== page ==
Last year, it was all about the 80s when Nintendo released a miniature version of its original console system. This year, they move into the 90s with a mini Super NES that packs in 21 preinstalled games.
From an aesthetic standpoint, the console is amazing. Just like last year's version looked exactly like a shrunken original Nintendo, this is a smaller Super NES, right down to the 'Power" and "Reset buttons, as well as updated takes on the system's original controllers (they feature more modern connections).
To get started, setup is simple. All you have to do is plug an included HDMI cable into the system and your TV. Plug the power into a wall socket, attach the controllers turn it on and you're good to go.
From there, you're taken to a screen that lets you select any game, including classics like Contra III, Donkey Kong Country, Earthbound, F-Zero, Final Fantasy III, Kirby Superstar, Kirby's Dream Course, Mega Man X, Street Fighter II Turbo, Super Castlevania IV, Super Ghosts and Ghouls, Super Mario Kart, Super Mario World, Super Mario RPG: Legend of the Seven Stars, Star Fox, Super Metroid, Punch-Out, The Legend of Zelda: A Link To the Past and Yohsi's Island. There's also, Secret of Mana, which was never released in the US and Star Fox 2, which was never released anywhere.
One nice addition to the system is a "suspend point list" feature that creates up to four save points in each game, allowing you to return to them at a later date.
A second interesting feature lets you make some display alterations, like adding a CRT filter to the screen to really get that 90s video game vibe. You can also pick the 4:3 aspect ratio, which is another way of emulating an older TV or you can switch to Pixel Perfect mode, which uses the original resolution of the game system.
All in all, for an MSRP of $80, if you can get your hands on this super-popular system, it's worth it. The classic games are still fun, and the role play games like Final Fantasy, Super Mario RPG and Secret of Mana offer hours of play for a fraction of what it cost to buy the system and all of these games when they were originally released.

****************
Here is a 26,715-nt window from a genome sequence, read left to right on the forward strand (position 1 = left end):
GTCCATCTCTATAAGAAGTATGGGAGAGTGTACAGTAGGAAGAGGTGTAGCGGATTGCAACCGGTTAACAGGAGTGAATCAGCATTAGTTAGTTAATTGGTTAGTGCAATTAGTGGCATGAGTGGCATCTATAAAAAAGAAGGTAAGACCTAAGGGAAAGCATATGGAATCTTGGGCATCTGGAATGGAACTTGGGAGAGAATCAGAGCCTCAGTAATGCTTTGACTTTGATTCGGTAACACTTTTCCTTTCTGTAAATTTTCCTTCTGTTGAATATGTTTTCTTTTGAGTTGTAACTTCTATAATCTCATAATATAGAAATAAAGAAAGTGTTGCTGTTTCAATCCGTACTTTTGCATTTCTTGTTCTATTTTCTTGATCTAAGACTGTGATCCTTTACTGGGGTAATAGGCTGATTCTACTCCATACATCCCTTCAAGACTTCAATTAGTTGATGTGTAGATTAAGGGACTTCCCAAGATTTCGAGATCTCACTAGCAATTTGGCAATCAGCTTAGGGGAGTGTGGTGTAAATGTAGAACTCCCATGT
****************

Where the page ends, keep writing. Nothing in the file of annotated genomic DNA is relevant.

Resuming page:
Most of the games are still fun, decades after launching, but as you can imagine, the graphics are still 16-bit and therefore a lot less impressive than any of today's games. Of course, you're more likely playing these games for nostalgia than for advanced gameplay mechanics and hyper-realistic character design.That said, while some games are still a lot of fun - especially Super Contra III and Super Mario World - several have not aged well. For example, playing Super Mario Kart lost its charm after a few minutes due to muddy graphics.
One drawback is that there is no mode to fully utilize today's bigger, more rectangular TVs by having games fully fill the field. To be fair, I'm sure blowing up 16-bit graphics to HD scope would cause the games to look terrible. To combat this, Nintendo lets you pick a variety of frames that can fill in the blackness. There are 12 to choose from, including red curtains and an old-school CRT TV set.
Another challenge is that the included cables are short, so you may need an extension cord to keep the console in reach in order to use the manual reset and power buttons.
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